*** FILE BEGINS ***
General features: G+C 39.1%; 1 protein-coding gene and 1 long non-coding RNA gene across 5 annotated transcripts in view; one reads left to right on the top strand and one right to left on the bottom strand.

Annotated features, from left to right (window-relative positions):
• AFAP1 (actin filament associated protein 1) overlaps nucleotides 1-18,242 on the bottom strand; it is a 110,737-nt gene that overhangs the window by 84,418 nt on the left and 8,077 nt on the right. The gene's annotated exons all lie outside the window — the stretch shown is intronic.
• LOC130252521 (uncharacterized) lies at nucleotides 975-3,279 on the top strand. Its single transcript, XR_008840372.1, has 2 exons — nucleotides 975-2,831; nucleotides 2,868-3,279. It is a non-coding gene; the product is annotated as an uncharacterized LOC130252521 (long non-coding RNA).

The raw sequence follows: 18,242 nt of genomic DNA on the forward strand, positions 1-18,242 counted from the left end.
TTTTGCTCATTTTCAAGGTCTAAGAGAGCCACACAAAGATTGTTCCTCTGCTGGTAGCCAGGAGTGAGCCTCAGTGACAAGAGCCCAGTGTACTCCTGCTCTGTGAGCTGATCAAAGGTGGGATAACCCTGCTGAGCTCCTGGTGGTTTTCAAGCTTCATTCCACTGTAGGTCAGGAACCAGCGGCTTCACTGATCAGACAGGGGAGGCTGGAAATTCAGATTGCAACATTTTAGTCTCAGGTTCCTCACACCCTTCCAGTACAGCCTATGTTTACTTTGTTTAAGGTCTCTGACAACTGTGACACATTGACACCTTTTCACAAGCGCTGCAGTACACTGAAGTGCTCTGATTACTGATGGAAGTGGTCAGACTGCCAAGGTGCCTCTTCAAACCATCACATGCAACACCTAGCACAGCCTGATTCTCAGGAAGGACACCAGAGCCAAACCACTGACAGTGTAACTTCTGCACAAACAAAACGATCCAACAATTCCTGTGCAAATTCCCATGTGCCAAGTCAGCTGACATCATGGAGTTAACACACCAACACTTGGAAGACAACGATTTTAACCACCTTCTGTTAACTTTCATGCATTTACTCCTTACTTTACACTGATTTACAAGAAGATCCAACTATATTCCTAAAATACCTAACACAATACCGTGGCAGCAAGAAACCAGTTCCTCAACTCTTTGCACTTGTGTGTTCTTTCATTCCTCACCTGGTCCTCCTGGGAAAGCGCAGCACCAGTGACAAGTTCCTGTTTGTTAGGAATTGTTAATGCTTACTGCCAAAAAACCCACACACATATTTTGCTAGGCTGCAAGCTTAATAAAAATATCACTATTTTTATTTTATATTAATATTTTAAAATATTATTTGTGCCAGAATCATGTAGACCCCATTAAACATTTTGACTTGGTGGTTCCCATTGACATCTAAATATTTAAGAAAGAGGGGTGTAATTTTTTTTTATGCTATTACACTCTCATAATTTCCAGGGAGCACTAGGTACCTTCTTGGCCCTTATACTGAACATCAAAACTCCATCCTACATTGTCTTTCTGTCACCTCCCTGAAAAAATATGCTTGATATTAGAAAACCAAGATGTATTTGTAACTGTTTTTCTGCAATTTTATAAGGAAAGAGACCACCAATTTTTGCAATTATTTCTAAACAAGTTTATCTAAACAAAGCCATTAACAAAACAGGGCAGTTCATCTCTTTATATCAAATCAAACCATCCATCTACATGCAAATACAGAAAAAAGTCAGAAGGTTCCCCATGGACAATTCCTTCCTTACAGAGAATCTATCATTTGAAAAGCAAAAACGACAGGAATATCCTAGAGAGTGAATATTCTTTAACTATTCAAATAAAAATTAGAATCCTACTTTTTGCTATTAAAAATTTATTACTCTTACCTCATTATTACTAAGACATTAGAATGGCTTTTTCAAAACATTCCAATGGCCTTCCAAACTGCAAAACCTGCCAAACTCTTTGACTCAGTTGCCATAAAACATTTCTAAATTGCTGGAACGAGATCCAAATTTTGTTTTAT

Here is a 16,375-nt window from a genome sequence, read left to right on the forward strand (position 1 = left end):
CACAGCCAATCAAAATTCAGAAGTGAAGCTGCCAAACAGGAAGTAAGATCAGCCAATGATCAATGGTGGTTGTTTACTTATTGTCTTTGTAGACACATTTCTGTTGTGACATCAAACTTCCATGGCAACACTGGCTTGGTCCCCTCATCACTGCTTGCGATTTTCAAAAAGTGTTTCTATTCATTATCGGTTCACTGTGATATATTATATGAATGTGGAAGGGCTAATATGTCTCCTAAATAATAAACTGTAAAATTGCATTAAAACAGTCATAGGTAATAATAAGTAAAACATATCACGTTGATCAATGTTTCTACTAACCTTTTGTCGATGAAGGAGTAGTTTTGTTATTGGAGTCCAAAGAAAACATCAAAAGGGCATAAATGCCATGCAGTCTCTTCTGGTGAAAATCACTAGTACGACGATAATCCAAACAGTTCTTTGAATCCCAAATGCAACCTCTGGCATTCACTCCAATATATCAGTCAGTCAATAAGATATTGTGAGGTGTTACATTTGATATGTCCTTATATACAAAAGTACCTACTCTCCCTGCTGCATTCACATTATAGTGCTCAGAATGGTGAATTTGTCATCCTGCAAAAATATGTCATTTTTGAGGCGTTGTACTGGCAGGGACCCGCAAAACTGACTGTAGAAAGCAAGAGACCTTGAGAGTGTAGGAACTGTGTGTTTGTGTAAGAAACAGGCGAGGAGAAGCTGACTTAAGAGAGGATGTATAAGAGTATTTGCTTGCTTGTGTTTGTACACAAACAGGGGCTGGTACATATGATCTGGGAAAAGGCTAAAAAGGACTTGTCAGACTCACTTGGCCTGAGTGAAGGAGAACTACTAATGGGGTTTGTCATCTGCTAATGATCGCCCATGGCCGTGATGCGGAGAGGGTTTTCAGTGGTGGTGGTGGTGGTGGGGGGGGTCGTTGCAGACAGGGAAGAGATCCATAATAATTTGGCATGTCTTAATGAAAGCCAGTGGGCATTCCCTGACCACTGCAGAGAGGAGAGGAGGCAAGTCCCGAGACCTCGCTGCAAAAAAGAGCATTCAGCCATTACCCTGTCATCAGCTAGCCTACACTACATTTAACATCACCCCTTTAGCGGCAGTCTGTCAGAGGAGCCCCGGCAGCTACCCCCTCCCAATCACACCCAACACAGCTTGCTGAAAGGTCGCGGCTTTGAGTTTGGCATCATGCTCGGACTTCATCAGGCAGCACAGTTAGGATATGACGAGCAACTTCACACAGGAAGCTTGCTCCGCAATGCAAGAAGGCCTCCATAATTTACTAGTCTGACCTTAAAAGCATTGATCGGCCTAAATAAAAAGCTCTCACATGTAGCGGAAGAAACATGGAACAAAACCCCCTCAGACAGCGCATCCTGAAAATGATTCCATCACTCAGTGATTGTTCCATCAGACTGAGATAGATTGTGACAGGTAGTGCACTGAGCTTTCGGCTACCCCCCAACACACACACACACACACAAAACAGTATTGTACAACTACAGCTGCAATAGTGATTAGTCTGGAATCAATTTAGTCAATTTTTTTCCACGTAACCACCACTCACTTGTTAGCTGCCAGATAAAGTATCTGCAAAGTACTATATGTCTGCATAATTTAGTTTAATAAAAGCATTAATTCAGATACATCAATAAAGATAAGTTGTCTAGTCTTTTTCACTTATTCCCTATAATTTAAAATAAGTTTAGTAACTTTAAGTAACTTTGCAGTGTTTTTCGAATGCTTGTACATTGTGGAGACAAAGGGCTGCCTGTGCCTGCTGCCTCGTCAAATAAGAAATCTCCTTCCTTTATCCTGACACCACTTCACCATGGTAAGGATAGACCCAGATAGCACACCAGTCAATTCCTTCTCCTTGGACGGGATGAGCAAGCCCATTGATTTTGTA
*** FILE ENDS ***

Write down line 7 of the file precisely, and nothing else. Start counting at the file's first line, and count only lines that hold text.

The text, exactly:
Here is a 16,375-nt window from a genome sequence, read left to right on the forward strand (position 1 = left end):